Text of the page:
Former NYT and LAT reporter (and Trump biographer) David Cay Johnston is the editor-in-chief of DC Report, " a unique, nonprofit news service that reports what the President and Congress DO, not what they SAY." Masthead includes former LATers David Crook (managing editor) and Terry Schwadron (NY editor).... Jerome Campbell has left the LA Times reporting staff to be a crime reporter at the Boston Globe.... Michael Aushenker is now staff reporter at San Fernando Valley Business Journal.... Becca Worby is joining Pacific Standard as an associate editor in late April.... P. Kim Bui, the USC Annenberg adjunct and former social media editor at KPCC, recently had her editor-at-large gig end at Now This. She's been having conversations: "In the past month or so, I’ve talked with at least three people about starting local sites in California. All conversations at some point bemoaned the fact that despite all the startup funding, there’s little journalism funding out West."... Naomi Seligman, the former Director of Communications for Los Angeles Mayor Eric Garcetti, is co-founder of Tower26, "a full-service strategic communications and public affairs agency focused on maximizing social impact.a new the founding." Offices in Santa Monica and D.C.... Gretchen Parker McCartney, formerly the PR person for USC Annenberg, is now in media relations at the NASA Jet Propulsion Laboratory.... William Boyer, formerly the PIO for the city of Pasadena, has moved to director of communications and external relations for the Los Angeles Community College District.

Catching up to KCET

Michael Riley quietly left last month as the head of KCETLink and joined a digital venture of Ellen DeGeneres as general manager. Hmm. As a veteran TV programming exec, he had been branded the last couple of years as a big part of the future at KCET. I missed this at the time, but in January Los Angeles investigative reporter Jeffrey Gottlieb reported for CJR that in the seven years since KCET broke away from PBS — just before "Downton Abbey" brought the network a legion of new viewers — "KCET’s great experiment with independence has largely flopped. Donations have plummeted. Financial records from [the most recent available year] put the company’s losses at more than $19 million on revenue of nearly $68 million." Riley doesn't come across well at all. In a farewell note to the station last month, Riley spun the positive view. He says in part:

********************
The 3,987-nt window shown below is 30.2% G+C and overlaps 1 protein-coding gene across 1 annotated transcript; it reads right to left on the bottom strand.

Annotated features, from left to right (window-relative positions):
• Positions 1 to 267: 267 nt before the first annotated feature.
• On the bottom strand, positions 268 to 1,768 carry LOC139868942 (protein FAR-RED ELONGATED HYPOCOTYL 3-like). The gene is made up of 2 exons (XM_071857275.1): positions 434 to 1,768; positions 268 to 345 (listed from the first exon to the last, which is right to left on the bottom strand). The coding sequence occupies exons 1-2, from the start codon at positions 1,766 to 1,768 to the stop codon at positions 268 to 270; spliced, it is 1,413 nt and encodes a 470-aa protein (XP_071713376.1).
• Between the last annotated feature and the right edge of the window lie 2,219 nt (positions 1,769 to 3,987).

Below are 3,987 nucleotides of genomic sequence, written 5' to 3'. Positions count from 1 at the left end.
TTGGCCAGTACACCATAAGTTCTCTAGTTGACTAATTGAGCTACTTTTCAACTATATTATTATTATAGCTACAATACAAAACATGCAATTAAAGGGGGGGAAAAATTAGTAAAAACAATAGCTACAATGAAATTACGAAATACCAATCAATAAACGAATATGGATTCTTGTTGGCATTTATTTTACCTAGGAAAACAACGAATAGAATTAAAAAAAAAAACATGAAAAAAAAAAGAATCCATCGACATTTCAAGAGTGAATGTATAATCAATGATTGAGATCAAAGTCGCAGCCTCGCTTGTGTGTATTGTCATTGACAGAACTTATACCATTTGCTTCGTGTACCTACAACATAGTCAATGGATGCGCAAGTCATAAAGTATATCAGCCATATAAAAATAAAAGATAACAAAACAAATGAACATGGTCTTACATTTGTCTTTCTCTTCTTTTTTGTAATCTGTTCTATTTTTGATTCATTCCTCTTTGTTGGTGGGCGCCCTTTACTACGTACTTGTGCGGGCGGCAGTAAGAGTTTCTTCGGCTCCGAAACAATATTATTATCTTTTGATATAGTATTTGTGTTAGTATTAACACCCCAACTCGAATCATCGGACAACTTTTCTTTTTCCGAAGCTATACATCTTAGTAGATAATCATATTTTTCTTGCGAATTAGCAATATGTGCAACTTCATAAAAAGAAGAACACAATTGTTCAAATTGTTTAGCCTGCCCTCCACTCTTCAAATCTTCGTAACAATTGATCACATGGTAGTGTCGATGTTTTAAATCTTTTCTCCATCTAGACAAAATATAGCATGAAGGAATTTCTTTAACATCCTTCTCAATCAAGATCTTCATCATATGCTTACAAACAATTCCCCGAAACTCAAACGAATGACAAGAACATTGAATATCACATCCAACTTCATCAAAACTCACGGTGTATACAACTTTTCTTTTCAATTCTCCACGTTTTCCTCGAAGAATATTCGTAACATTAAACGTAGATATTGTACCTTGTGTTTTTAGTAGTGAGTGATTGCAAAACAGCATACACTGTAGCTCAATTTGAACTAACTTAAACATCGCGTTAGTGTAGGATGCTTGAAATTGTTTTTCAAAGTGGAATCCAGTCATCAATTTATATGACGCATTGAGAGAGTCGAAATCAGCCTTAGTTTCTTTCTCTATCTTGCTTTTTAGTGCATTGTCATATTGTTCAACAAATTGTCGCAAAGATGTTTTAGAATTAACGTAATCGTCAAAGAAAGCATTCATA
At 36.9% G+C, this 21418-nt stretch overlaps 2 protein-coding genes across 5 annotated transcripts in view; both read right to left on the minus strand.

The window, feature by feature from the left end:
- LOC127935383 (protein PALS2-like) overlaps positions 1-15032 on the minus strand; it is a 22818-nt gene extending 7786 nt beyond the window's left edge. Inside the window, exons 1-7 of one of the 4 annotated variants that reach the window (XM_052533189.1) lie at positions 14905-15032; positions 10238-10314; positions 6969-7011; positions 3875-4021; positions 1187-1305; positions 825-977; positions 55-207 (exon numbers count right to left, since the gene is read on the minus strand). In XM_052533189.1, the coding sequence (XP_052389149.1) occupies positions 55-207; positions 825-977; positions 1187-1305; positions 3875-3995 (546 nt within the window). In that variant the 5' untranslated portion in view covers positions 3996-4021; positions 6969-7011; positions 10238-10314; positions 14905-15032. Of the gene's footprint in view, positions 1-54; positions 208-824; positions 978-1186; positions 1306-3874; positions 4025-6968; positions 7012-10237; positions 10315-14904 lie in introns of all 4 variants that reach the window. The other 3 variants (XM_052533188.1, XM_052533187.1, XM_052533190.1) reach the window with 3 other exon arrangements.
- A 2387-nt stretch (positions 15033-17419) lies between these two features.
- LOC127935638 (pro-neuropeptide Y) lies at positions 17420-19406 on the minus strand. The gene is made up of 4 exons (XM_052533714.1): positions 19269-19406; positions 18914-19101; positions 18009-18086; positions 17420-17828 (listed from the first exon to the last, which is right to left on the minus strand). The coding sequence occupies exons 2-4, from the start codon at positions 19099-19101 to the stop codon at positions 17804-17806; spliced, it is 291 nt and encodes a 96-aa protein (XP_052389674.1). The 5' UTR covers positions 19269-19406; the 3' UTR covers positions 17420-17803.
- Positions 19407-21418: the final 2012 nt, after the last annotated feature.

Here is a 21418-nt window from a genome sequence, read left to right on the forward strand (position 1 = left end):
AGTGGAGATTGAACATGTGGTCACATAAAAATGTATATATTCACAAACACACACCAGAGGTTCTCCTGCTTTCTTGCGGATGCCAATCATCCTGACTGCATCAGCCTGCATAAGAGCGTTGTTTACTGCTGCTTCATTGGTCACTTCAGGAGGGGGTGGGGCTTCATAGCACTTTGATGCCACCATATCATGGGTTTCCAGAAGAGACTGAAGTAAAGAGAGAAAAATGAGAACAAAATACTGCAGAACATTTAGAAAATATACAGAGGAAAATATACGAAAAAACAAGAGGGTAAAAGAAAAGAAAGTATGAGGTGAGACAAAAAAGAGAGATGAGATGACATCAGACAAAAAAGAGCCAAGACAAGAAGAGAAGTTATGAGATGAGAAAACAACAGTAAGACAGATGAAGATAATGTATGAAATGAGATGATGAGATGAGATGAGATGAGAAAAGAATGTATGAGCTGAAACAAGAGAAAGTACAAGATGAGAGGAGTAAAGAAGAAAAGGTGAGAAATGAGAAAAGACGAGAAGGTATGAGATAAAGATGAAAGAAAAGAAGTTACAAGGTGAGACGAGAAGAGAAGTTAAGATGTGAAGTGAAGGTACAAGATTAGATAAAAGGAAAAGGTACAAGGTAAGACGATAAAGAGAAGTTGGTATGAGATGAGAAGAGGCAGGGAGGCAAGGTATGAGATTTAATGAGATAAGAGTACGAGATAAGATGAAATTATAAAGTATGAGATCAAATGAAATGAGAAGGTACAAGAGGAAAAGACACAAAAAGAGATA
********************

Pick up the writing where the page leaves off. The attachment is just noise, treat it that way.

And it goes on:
We delivered on our mission to connect our communities to each other and to the world through innovative storytelling across all platforms. We made it a priority to green-light multi-platform programming that spotlights the rich diversity of our region and provides a window into our cultural history.

• Launching new series including City Rising, Migrant Kitchen, Tending the Wild
with the Autry Museum of the American West, LOST LA in partnership with
UnionBank and the Parsons Foundation and producing countless new episodes
of Artbound, Socal Connected and Earth Focus is just the beginning of our new
chapter as a content engine and innovative producer.

• We launched a record 140 hours of original content that has been recognized
with dozens of awards -- including 10 local Emmys last year – the most of any LA

• In addition to nods from our industry peers, we’ve seen our ratings continue to
rise year-over-year, most recently by a huge 25%— a significant achievement in
an environment where linear viewing continues to decline....

In the CJR piece, PBS SoCal boss Andrew Russell all but calls KCET's ratings claims bogus. "It’s not consistent with what we’ve seen,” he says. “We find KOCE ratings are consistently higher than KCET and that’s been true for years.”

Jonathan Gold for Funny or Die

Actor Jeff Goldblum goes to Ralphs, buys groceries and cooks up some pistou soup with Jonathan Gold, the LA Times food critic. "The finest thinker about food in the world," Goldblum says of Gold.

Taylor Swift dances around DTLA

In her new video, Swift prances around the Millennium Biltmore lobby, St. Vincent Court and the 7th Street Metro Station (and into a Metro train.) It ends with her at the Golden Gopher.

Selected tweets